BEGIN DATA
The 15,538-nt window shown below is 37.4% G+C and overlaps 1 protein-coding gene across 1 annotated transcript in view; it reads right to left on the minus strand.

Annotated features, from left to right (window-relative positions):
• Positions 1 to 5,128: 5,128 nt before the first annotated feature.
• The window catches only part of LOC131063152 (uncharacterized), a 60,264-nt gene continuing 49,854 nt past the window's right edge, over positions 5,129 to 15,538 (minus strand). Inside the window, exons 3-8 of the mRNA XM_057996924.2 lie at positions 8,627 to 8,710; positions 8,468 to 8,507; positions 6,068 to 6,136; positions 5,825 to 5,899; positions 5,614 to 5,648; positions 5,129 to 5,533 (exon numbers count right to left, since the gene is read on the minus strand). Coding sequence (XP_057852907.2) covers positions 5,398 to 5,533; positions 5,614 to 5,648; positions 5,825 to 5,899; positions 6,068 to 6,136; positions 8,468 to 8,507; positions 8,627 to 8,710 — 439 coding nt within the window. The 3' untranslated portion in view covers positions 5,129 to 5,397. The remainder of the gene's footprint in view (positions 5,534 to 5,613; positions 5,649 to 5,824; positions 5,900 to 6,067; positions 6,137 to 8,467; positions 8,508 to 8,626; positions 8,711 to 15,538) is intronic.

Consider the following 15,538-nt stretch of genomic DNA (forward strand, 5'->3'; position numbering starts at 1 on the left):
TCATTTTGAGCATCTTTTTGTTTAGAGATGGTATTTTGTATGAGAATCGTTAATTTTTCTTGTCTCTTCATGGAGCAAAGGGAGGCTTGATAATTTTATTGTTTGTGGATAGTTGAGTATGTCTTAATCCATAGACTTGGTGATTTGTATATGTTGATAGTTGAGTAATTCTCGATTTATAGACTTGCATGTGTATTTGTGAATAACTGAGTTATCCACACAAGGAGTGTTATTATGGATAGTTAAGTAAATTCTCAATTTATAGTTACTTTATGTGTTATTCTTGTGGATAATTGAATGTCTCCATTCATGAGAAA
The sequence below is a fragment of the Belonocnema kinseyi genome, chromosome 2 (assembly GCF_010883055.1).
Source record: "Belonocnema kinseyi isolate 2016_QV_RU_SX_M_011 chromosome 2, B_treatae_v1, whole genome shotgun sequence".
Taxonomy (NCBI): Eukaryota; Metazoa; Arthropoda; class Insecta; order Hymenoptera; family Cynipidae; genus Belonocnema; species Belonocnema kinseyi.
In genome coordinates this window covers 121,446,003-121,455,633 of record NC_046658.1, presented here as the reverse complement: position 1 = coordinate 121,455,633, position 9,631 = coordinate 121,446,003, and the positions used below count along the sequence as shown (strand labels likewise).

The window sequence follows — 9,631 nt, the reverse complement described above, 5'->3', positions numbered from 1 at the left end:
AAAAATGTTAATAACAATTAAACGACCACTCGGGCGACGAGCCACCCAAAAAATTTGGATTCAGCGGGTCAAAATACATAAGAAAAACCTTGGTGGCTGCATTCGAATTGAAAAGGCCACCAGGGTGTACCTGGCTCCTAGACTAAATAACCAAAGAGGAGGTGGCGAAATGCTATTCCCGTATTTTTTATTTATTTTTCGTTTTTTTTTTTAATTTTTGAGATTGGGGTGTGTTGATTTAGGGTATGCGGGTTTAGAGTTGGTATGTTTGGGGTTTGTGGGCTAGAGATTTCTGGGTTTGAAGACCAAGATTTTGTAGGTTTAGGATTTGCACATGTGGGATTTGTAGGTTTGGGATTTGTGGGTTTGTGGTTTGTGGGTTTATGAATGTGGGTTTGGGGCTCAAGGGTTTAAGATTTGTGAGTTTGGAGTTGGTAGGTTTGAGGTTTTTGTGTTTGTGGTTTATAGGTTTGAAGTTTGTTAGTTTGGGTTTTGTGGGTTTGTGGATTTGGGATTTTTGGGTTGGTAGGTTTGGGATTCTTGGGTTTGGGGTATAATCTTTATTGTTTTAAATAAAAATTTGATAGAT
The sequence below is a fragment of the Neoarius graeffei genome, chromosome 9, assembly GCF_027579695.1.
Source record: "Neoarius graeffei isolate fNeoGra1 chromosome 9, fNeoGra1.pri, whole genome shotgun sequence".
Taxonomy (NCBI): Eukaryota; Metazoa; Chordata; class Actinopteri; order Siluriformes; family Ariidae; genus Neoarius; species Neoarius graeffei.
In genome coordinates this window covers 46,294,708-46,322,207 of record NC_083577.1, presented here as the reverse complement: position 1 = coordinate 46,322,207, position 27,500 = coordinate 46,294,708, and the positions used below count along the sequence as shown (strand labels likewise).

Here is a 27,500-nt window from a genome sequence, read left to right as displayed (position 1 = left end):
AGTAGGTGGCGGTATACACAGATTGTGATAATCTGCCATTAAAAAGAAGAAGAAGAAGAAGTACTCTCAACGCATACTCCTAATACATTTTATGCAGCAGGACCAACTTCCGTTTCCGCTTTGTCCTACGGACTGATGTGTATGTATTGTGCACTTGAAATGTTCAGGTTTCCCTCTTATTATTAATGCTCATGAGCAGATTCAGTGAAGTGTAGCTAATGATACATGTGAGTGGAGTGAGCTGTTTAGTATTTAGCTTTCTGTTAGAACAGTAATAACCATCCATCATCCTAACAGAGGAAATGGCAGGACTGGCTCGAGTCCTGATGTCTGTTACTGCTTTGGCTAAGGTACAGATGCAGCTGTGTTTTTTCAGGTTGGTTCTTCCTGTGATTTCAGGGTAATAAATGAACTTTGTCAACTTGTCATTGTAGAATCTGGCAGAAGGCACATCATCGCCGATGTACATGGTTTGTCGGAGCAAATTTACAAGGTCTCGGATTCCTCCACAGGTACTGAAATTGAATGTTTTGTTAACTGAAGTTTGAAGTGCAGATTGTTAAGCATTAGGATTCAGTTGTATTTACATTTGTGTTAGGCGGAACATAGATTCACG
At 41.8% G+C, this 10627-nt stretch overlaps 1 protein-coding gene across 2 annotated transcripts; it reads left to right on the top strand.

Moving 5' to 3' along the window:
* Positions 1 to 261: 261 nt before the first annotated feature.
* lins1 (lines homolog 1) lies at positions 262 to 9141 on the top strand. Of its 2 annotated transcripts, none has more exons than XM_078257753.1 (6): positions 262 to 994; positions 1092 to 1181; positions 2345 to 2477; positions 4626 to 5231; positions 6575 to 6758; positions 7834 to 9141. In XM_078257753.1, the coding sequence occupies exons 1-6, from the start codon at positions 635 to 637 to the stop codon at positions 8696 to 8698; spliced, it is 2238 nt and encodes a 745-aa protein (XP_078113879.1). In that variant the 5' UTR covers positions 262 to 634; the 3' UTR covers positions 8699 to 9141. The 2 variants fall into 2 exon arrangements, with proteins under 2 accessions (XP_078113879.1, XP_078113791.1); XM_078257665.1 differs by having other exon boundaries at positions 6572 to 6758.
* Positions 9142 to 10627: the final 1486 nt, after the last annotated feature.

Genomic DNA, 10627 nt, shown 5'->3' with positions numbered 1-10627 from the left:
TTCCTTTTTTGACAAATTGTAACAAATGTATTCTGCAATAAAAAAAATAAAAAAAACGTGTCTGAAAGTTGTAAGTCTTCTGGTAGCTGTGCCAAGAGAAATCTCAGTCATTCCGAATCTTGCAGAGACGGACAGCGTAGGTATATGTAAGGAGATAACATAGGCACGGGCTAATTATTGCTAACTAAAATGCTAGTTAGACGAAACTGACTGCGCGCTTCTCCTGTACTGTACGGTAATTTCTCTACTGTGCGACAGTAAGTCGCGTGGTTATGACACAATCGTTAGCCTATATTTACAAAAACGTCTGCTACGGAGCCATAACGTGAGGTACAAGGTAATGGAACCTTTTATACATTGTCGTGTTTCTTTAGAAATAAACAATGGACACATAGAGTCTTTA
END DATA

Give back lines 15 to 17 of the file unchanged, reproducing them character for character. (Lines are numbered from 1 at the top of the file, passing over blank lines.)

Taxonomy (NCBI): Eukaryota; Metazoa; Chordata; class Actinopteri; order Siluriformes; family Ariidae; genus Neoarius; species Neoarius graeffei.
In genome coordinates this window covers 46,294,708-46,322,207 of record NC_083577.1, presented here as the reverse complement: position 1 = coordinate 46,322,207, position 27,500 = coordinate 46,294,708, and the positions used below count along the sequence as shown (strand labels likewise).

Here is a 27,500-nt window from a genome sequence, read left to right as displayed (position 1 = left end):